Krestinina is now following more than 30,000 children born to villagers who were exposed to radiation. She is looking for genetic effects cascading down the generations, and the impact of radiation received while still in the womb. Reassuringly, similar studies have so far found no sign of such effects, but Krestinina says it is too soon to say for certain. “Within 10 or 15 years, we should know if we can see an effect in causes of death among this next generation,” she told me.
Recently, Western epidemiologists have begun studying the data too. Information from Chernobyl victims is much less complete, and survivors of the 1945 atomic bombs at Hiroshima and Nagasaki reveal the effects of a single blast of radiation, not lower doses over years.
Findings are feeding into the rules for running nuclear facilities. Dale Preston is a US-based biostatistician who has studied radiation and health data for over three decades. He says nuclear industry researchers have begun arguing that low doses of radiation received over long periods may cause much less illness than equivalent doses in a short burst. As a result, the industry has called for occupational exposure limits to be relaxed. The Mayak records undermine that theory, says Preston. There is, he says, “no evidence of a reduction in effect at low doses”. On the contrary, he argues that the findings unequivocally show for the first time that being exposed to low doses of radioactivity increases your risk of a variety of cancers, including leukaemia. Moreover, the increased risk of cancer doesn’t go away if chronic exposure is reduced or eliminated.
Other researchers are re-examining the data on thyroid cancers resulting from releases of radioactive iodine at Mayak. This work could help resolve a huge debate in Japan over whether an apparent surge in thyroid cancers around the Fukushima nuclear plant is a result of radiation from the 2011 accident, or whether doctors have simply documented cases that would otherwise have gone unnoticed.
The villagers along the Techa are not the only victims of the local nuclear industry. Epidemiologists at the Southern Urals Biophysics Institute have monitored two further groups: workers at the Mayak plutonium factories, including those exposed to the 1957 explosion, and the population of neighbouring Ozersk, where 100,000 people live close to the nuclear plants and 15,000 continue to work in them.
The Southern Urals Biophysics Institute was set up in 1952 after an epidemic of diseases was linked to radiation at the Mayak plant. Its current director, Sergey Romanov, told me that in those days, health and safety concerns were minimal. “Until 1955, even pregnant women worked on plutonium production,” he says.
Between 1948 and 1972, breathing in mists of plutonium was an occupational hazard. “Nowhere in the world had exposure like this,” says Romanov. Mayak workers breathed in more plutonium than workers in other countries. The 18,000 people who were working there at the time, says Romanov, are “the only adequate human data for evaluating cancer risks from exposure to plutonium”. It is blamed for 239 deaths from lung, liver and bone cancers up to 2003, representing a tenth of lung cancers and almost half of bone-cancer deaths among the workforce.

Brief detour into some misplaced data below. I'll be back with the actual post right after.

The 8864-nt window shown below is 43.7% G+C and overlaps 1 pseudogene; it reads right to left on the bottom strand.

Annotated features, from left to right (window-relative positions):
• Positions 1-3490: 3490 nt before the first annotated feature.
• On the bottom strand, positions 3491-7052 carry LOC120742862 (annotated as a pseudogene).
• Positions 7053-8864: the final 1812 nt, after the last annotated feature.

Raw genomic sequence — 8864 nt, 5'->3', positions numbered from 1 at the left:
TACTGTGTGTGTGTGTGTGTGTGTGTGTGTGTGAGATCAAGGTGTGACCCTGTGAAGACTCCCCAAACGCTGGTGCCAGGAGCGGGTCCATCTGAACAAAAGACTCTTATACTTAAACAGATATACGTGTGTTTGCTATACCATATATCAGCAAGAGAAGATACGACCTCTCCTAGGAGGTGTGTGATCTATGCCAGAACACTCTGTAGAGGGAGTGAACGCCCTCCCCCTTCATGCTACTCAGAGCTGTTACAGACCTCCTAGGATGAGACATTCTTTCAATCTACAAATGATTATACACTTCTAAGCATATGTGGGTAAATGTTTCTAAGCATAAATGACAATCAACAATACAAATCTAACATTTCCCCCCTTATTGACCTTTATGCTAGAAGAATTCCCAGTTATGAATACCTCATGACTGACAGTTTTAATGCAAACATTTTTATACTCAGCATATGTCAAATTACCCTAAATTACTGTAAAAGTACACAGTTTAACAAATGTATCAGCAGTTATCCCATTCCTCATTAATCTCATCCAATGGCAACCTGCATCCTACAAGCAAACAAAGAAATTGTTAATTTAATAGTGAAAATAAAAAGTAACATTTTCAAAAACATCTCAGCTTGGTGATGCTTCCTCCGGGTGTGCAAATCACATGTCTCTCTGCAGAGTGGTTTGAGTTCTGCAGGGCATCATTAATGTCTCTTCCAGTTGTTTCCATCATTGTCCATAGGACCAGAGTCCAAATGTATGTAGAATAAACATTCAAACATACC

Where do things stand today?
About 4000 people still live along the Techa. Many of the fences erected to keep them away from the river are down, and warning signs have disappeared. There have been further radioactive discharges. In 2006, Mayak’s chief executive Vitaly Sadovnikov left the company after a local court learned that he had allowed strontium-90 into the river in the early 2000s. He wasn’t convicted, thanks to an amnesty, but a court document reveals that the discharges raised radioactivity in the river beyond legal limits at several villages downstream. One of them was Muslyumovo, where people were still drinking the river water.
Some of the radioactivity that flowed down the Techa in the 1950s still remains on its bed, smeared across its extensive floodplain and secreted in marshes, ready to be washed back into the river by floods and carried downstream. “The contamination is redistributing all the time,” says Svetlana Kostina, the deputy-head of environmental matters for the Chelyabinsk region. She says the restrictions on access to the floodplain are being reassessed but many will have to remain for generations to come.
“People do now understand that they are inhabiting a contaminated area, but still fish and swim in the river and have ducks and geese for food,” wrote Galina Tryapitsyna of the URCRM in a report to an international workshop last year. Some communities drink contaminated water and milk from cattle that eat hay mowed from the floodplain. Even far downstream, anglers may be hooking contaminated fish that have migrated from near the plant.
Just a few hundred metres from the gates to the exclusion zone, one house remains occupied. It belongs to the family of Tarasov, and our party picnicked there before heading into the forbidden area. “This place is quite safe in terms of radiation, despite its closeness to the exclusion zone,” insists Tarasov. “The fruit and vegetables that we grow in the garden do not contain an increased number of radionuclides. Nor do the mushrooms and berries in the forest around the house. They can be eaten without any limitations. This has been verified by our laboratory.”
He has no fears for his family as a result of the radiation next door. Provided they remain outside the exclusion zone itself, they are safe, he says. “The main actual danger here is not radiation but the ticks. They carry encephalitis and their bite can cause severe illness. But the radiation we don’t worry about.”
The 1957 Mayak nuclear disaster is also known as the Kyshtym disaster. The Mayak facility was located near the town of Ozyorsk (Ozersk), Chelyabinsk Oblast in south-central Russia. Read more here on Wikipedia.